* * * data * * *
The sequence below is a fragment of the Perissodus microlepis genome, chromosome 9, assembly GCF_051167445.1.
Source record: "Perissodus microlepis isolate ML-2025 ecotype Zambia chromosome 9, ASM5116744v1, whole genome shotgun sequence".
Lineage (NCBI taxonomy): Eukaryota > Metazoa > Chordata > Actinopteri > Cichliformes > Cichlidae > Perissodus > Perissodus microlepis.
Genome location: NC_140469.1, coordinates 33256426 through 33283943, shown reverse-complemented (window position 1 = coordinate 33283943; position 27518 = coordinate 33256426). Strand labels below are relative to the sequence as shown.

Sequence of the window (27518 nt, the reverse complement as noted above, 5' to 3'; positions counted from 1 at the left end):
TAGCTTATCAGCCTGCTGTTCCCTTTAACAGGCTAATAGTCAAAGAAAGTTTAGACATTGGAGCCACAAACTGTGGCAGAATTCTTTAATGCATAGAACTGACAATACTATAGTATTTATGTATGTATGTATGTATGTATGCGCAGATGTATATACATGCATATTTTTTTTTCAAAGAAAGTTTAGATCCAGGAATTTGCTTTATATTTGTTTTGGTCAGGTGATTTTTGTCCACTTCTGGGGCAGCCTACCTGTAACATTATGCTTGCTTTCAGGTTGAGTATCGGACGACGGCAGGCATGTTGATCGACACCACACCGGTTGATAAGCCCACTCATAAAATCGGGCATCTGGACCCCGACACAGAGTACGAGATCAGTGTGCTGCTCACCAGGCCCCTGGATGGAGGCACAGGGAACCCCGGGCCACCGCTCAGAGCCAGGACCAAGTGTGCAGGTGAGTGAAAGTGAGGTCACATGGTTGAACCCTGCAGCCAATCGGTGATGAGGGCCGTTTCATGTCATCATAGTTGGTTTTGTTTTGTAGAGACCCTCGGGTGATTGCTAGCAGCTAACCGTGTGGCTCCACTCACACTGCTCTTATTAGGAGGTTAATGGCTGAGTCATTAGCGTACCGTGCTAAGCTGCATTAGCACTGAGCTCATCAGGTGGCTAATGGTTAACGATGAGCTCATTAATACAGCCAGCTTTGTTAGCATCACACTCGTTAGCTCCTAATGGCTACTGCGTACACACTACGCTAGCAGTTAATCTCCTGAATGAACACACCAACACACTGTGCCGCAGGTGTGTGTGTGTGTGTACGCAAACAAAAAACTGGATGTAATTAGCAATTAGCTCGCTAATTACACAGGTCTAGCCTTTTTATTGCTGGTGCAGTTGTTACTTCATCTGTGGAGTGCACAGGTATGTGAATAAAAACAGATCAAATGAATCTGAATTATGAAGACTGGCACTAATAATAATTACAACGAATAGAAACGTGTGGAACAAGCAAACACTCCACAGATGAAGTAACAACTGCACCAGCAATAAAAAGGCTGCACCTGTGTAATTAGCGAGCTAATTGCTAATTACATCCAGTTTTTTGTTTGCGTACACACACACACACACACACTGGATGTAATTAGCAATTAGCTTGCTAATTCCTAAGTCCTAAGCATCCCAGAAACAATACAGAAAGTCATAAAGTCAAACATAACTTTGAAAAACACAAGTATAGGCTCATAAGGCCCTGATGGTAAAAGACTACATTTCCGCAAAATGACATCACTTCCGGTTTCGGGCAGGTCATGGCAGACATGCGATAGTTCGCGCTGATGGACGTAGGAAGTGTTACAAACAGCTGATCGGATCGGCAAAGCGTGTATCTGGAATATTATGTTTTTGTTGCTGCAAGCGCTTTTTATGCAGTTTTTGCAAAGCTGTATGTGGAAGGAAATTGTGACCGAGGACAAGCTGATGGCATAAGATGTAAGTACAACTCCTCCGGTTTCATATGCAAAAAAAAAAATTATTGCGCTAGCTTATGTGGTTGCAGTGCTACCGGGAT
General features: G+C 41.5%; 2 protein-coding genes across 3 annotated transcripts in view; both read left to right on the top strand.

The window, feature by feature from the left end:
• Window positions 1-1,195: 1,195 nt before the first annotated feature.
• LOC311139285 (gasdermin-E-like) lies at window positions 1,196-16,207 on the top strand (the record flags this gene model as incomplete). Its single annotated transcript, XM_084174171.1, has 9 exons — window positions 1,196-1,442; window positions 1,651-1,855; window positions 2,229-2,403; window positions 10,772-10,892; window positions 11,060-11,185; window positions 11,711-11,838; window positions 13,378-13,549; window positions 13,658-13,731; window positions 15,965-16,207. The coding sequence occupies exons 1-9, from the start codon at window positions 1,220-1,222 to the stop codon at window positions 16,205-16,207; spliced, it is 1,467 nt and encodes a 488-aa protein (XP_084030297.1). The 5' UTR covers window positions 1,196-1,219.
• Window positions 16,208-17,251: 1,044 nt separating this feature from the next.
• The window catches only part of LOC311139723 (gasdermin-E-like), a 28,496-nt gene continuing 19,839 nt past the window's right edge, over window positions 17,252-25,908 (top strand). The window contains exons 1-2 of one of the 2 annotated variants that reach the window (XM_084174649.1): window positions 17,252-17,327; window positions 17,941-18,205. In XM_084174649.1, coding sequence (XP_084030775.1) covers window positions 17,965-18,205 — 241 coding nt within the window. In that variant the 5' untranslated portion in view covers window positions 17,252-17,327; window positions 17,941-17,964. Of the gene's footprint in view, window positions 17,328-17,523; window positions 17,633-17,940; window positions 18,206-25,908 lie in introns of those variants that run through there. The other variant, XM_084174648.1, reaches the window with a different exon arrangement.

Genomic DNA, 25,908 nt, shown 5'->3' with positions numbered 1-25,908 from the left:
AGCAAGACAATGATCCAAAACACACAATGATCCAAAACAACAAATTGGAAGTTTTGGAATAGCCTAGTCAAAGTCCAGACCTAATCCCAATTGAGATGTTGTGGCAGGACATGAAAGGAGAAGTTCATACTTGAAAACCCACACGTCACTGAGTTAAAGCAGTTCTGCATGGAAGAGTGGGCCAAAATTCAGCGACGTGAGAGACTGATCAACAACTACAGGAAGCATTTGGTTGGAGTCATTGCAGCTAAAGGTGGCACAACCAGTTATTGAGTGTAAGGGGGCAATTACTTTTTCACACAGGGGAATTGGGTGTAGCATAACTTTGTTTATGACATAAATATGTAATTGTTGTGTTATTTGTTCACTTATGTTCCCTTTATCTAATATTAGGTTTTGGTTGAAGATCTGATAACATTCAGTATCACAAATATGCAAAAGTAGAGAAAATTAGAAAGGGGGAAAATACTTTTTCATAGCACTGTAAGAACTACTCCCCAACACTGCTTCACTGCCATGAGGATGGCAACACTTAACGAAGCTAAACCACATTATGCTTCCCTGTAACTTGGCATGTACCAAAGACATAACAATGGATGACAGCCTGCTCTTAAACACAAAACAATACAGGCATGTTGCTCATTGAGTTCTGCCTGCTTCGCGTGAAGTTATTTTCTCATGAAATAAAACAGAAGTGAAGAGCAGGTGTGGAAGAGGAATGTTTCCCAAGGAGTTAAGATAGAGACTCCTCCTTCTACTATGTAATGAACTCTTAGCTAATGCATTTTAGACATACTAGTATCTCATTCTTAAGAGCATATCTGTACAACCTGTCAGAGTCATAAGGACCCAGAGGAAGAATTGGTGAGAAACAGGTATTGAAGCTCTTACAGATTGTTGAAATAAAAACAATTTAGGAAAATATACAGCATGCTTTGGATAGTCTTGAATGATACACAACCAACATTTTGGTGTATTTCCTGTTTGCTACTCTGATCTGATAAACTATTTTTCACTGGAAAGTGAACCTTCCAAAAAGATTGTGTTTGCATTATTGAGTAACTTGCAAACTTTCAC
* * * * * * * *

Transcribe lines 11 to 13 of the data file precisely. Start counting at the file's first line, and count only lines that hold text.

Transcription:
• Window positions 16,208-17,251: 1,044 nt separating this feature from the next.
• The window catches only part of LOC311139723 (gasdermin-E-like), a 28,496-nt gene continuing 19,839 nt past the window's right edge, over window positions 17,252-25,908 (top strand). The window contains exons 1-2 of one of the 2 annotated variants that reach the window (XM_084174649.1): window positions 17,252-17,327; window positions 17,941-18,205. In XM_084174649.1, coding sequence (XP_084030775.1) covers window positions 17,965-18,205 — 241 coding nt within the window. In that variant the 5' untranslated portion in view covers window positions 17,252-17,327; window positions 17,941-17,964. Of the gene's footprint in view, window positions 17,328-17,523; window positions 17,633-17,940; window positions 18,206-25,908 lie in introns of those variants that run through there. The other variant, XM_084174648.1, reaches the window with a different exon arrangement.

Genomic DNA, 25,908 nt, shown 5'->3' with positions numbered 1-25,908 from the left: